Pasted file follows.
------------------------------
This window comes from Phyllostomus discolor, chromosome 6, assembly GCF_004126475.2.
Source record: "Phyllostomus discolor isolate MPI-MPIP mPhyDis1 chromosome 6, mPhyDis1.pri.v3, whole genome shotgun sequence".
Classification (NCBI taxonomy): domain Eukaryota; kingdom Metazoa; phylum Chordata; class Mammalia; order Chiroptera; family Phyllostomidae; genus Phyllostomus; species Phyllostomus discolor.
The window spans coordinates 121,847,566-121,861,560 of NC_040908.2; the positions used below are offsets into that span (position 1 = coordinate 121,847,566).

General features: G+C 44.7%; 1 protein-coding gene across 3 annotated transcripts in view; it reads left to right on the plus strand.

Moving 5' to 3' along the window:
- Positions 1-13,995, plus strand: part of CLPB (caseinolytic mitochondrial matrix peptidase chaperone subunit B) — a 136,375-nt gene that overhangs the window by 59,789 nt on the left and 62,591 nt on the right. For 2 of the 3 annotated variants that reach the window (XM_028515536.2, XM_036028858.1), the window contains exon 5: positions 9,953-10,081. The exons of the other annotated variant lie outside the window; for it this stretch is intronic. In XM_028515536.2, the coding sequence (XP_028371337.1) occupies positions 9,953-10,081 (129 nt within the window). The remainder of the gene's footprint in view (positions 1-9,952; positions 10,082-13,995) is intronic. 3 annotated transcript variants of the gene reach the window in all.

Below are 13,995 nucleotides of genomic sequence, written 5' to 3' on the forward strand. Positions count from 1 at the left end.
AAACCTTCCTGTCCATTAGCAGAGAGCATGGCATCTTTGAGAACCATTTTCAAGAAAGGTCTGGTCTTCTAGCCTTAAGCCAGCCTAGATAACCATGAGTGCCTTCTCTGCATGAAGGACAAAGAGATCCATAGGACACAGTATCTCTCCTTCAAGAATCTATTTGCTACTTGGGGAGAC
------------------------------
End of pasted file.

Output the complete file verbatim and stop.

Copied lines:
This window comes from Phyllostomus discolor, chromosome 6, assembly GCF_004126475.2.
Source record: "Phyllostomus discolor isolate MPI-MPIP mPhyDis1 chromosome 6, mPhyDis1.pri.v3, whole genome shotgun sequence".
Classification (NCBI taxonomy): domain Eukaryota; kingdom Metazoa; phylum Chordata; class Mammalia; order Chiroptera; family Phyllostomidae; genus Phyllostomus; species Phyllostomus discolor.
The window spans coordinates 121,847,566-121,861,560 of NC_040908.2; the positions used below are offsets into that span (position 1 = coordinate 121,847,566).

General features: G+C 44.7%; 1 protein-coding gene across 3 annotated transcripts in view; it reads left to right on the plus strand.

Moving 5' to 3' along the window:
- Positions 1-13,995, plus strand: part of CLPB (caseinolytic mitochondrial matrix peptidase chaperone subunit B) — a 136,375-nt gene that overhangs the window by 59,789 nt on the left and 62,591 nt on the right. For 2 of the 3 annotated variants that reach the window (XM_028515536.2, XM_036028858.1), the window contains exon 5: positions 9,953-10,081. The exons of the other annotated variant lie outside the window; for it this stretch is intronic. In XM_028515536.2, the coding sequence (XP_028371337.1) occupies positions 9,953-10,081 (129 nt within the window). The remainder of the gene's footprint in view (positions 1-9,952; positions 10,082-13,995) is intronic. 3 annotated transcript variants of the gene reach the window in all.

Below are 13,995 nucleotides of genomic sequence, written 5' to 3' on the forward strand. Positions count from 1 at the left end.
AAACCTTCCTGTCCATTAGCAGAGAGCATGGCATCTTTGAGAACCATTTTCAAGAAAGGTCTGGTCTTCTAGCCTTAAGCCAGCCTAGATAACCATGAGTGCCTTCTCTGCATGAAGGACAAAGAGATCCATAGGACACAGTATCTCTCCTTCAAGAATCTATTTGCTACTTGGGGAGAC